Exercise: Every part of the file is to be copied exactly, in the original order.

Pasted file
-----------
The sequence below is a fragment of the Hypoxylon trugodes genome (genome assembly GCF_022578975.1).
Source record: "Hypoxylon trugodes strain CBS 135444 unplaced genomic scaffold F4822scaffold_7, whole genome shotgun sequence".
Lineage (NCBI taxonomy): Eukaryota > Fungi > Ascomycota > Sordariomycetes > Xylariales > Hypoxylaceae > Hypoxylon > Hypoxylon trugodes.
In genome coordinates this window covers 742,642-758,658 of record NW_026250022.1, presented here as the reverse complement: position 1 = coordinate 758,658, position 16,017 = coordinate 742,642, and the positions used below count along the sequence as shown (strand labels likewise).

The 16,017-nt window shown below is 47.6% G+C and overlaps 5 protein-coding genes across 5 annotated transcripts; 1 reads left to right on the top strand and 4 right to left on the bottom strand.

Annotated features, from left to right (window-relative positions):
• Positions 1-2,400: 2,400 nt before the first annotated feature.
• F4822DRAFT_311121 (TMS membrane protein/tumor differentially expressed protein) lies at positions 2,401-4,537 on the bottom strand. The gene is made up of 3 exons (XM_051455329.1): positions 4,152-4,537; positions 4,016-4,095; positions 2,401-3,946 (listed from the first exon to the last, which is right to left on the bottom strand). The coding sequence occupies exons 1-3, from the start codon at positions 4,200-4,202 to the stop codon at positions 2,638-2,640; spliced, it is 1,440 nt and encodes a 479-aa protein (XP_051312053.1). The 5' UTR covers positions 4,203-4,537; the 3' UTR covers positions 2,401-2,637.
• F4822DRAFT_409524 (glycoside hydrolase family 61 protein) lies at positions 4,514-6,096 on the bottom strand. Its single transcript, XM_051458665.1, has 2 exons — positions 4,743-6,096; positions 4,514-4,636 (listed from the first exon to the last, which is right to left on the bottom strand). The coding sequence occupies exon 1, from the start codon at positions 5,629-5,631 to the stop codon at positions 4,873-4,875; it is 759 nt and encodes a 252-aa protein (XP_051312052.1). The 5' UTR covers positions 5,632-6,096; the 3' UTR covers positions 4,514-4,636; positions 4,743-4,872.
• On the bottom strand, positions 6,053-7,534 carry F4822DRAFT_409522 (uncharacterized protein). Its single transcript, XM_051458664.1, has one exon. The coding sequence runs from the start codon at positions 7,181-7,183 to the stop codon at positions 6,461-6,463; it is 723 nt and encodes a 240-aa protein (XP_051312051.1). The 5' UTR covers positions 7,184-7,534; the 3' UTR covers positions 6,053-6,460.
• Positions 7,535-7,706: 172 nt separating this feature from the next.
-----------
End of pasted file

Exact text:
The sequence below is a fragment of the Hypoxylon trugodes genome (genome assembly GCF_022578975.1).
Source record: "Hypoxylon trugodes strain CBS 135444 unplaced genomic scaffold F4822scaffold_7, whole genome shotgun sequence".
Lineage (NCBI taxonomy): Eukaryota > Fungi > Ascomycota > Sordariomycetes > Xylariales > Hypoxylaceae > Hypoxylon > Hypoxylon trugodes.
In genome coordinates this window covers 742,642-758,658 of record NW_026250022.1, presented here as the reverse complement: position 1 = coordinate 758,658, position 16,017 = coordinate 742,642, and the positions used below count along the sequence as shown (strand labels likewise).

The 16,017-nt window shown below is 47.6% G+C and overlaps 5 protein-coding genes across 5 annotated transcripts; 1 reads left to right on the top strand and 4 right to left on the bottom strand.

Annotated features, from left to right (window-relative positions):
• Positions 1-2,400: 2,400 nt before the first annotated feature.
• F4822DRAFT_311121 (TMS membrane protein/tumor differentially expressed protein) lies at positions 2,401-4,537 on the bottom strand. The gene is made up of 3 exons (XM_051455329.1): positions 4,152-4,537; positions 4,016-4,095; positions 2,401-3,946 (listed from the first exon to the last, which is right to left on the bottom strand). The coding sequence occupies exons 1-3, from the start codon at positions 4,200-4,202 to the stop codon at positions 2,638-2,640; spliced, it is 1,440 nt and encodes a 479-aa protein (XP_051312053.1). The 5' UTR covers positions 4,203-4,537; the 3' UTR covers positions 2,401-2,637.
• F4822DRAFT_409524 (glycoside hydrolase family 61 protein) lies at positions 4,514-6,096 on the bottom strand. Its single transcript, XM_051458665.1, has 2 exons — positions 4,743-6,096; positions 4,514-4,636 (listed from the first exon to the last, which is right to left on the bottom strand). The coding sequence occupies exon 1, from the start codon at positions 5,629-5,631 to the stop codon at positions 4,873-4,875; it is 759 nt and encodes a 252-aa protein (XP_051312052.1). The 5' UTR covers positions 5,632-6,096; the 3' UTR covers positions 4,514-4,636; positions 4,743-4,872.
• On the bottom strand, positions 6,053-7,534 carry F4822DRAFT_409522 (uncharacterized protein). Its single transcript, XM_051458664.1, has one exon. The coding sequence runs from the start codon at positions 7,181-7,183 to the stop codon at positions 6,461-6,463; it is 723 nt and encodes a 240-aa protein (XP_051312051.1). The 5' UTR covers positions 7,184-7,534; the 3' UTR covers positions 6,053-6,460.
• Positions 7,535-7,706: 172 nt separating this feature from the next.